Staying safe while traveling abroad
Exploring new places is one of the most rewarding experiences you can have in life, but it can also be one of the scariest or most frustrating when you end up in bad situations. I’m no stranger to pick-pockets, not-so-great taxi drivers and sketchy neighborhoods after having visited over 30 countries. It’s easy to end up in scary situations, but it’s also easy to avoid them by keeping in mind some safety tips while you’re on the go. Here are the top five tips for staying safe on your next trip.
Copies, copies, copies!
I cannot begin to tell you how important it is to make copies of all your important documents! This includes passports, visas, licenses and credit cards. Having copies of the fronts and backs of your documents can help you expedite the process of getting a new one in the event that your passport or visa gets stolen or lost. I lost a credit card while traveling several years ago and since I had the number on a printed document so I was able to still make purchases on the card online whenever possible to save the cash I was carrying around.
Stay off your phone when you’re walking
How many times have you come to a crosswalk and pulled out your phone to check wechat or take a selfie? Well, I probably won’t be the first to tell you to get off your phone. Don’t assume that just because there are people around that you will not get mugged. You are a very easy target as a tourist in a new city and distraction is just another thing that makes you an easy target. On my last trip to China, I was walking on the street and responded to a text. I put the phone back in my pocket and moments later, someone stole it. If I had avoided messaging my friends while I was wandering around, my phone would have still been with me. Since I wasn’t paying attention, I was a very easy target for a thief.
Carry only what you need
Just like staying off your phone when you’re walking, the same logic applies for carrying unnecessary documents or cash. In the event that you are robbed, it’s a lot better to have $15 stolen from you than $500 and your passport. My recommendation is to carry your wallet as well as a “fake wallet”. I was mugged in San francisco and since I carry a fake wallet with an old, expired credit card and $10, that is all the robber took from me. I always carry a little wallet with me like this one here. It’s small, can fit in any pocket and is easily accessible for me int he event that someone tries to rob me again.
Hotel room safety is just as important as safety on the street
There are a few things I do everytime I get to a new hotel, especially if I’m traveling alone. First, I always request a room far from the elevator and stairwell. I personally do not like to be near points of exit and entry, particularly a stairwell if I’m traveling alone. Along the same lines, if a hotel front desk agent says my room number out loud when I travel alone, I request a new room if there are other guests checking in around me. I do not want to give any reason for someone to come to my room that is not supposed to be there. I also always make sure to familiarize myself with the hotel layout (always printed on the back of your hotel room door). In the event of an emergency, I know where to go and how to get there.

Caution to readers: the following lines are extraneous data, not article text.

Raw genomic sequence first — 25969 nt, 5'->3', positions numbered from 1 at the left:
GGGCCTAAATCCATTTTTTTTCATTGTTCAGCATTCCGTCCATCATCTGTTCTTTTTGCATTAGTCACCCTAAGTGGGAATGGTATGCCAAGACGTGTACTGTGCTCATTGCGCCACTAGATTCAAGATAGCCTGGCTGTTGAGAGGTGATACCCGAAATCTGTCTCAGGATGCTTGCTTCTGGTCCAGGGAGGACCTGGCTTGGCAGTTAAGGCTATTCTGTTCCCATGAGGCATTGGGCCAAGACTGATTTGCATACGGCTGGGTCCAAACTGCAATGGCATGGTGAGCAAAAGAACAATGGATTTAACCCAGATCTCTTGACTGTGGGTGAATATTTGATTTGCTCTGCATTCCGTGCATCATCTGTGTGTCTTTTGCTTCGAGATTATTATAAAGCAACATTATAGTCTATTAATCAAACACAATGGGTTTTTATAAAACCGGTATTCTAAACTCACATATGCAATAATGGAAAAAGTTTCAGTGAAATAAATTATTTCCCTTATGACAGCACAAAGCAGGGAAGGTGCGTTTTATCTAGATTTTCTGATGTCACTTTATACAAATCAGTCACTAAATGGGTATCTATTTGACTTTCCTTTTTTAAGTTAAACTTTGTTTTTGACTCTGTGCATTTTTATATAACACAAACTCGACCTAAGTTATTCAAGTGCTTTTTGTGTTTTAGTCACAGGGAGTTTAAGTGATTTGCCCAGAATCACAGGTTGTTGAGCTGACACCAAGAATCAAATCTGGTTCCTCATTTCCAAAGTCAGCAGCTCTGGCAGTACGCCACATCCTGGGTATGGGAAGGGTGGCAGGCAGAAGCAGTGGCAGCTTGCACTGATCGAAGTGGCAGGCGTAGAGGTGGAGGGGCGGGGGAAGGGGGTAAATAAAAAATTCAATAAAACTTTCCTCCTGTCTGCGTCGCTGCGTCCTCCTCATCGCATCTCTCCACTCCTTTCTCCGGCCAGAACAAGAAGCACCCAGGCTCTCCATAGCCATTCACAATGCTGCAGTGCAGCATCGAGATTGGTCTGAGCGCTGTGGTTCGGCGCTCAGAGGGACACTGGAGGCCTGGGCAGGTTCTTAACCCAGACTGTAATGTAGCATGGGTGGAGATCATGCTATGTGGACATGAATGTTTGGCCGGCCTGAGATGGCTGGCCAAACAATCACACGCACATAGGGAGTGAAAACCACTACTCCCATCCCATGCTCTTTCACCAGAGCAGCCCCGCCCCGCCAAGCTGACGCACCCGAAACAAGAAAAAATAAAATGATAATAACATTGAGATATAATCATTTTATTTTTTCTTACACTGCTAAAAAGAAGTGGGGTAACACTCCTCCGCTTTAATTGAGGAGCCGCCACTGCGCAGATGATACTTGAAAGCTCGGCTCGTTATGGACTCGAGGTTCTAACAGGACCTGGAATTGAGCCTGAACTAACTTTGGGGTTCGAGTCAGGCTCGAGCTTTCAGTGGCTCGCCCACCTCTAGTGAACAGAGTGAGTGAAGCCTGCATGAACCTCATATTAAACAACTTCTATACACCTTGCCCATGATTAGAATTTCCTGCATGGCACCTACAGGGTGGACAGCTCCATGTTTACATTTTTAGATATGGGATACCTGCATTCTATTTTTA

Communicate with your friends and family back home
I know that it can be difficult or tiring to deal with people back home when you are traveling, but sometimes it’s important to do so. For example, if you are headed out on an epic adventure tour, I would recommend letting someone who is not with you know what you are doing. I know it might seem silly, but you can never be too careful, especially if you are about to embark on an adventure where you could get hurt. Anytime I do something crazy like a cliff-jumping trek in Puerto Rico or a horse back riding adventure in the hills of Costa Rica, I always send a quick email or text to a family member back home letting them know what I am doing, where I am going and that it will be a 2, 4, 6 hour adventure. It not only gives your family peace of mind, but it can be life saving in the event of an emergency.
At the end of the day, it’s important to stay vigilant and prepared for any situation when you’re traveling. While it’s easy to be distracted by the romance of a new city or the beauty of where you are, you have to keep in mind that you are not in the comfort zone of your home and anything can happen. Throughout my travels around the world, I have definitely had negative experiences: I’ve had my phone stolen, I’ve lost identification and I’ve been mugged. But because I’ve learned to prepare backups, carry around a “fake wallet” and follow some basic safety principles I’ve set for myself, my trips have ended on a positive note and I’ve been able to move on and enjoy the rest of my holiday with minimal effort on my part.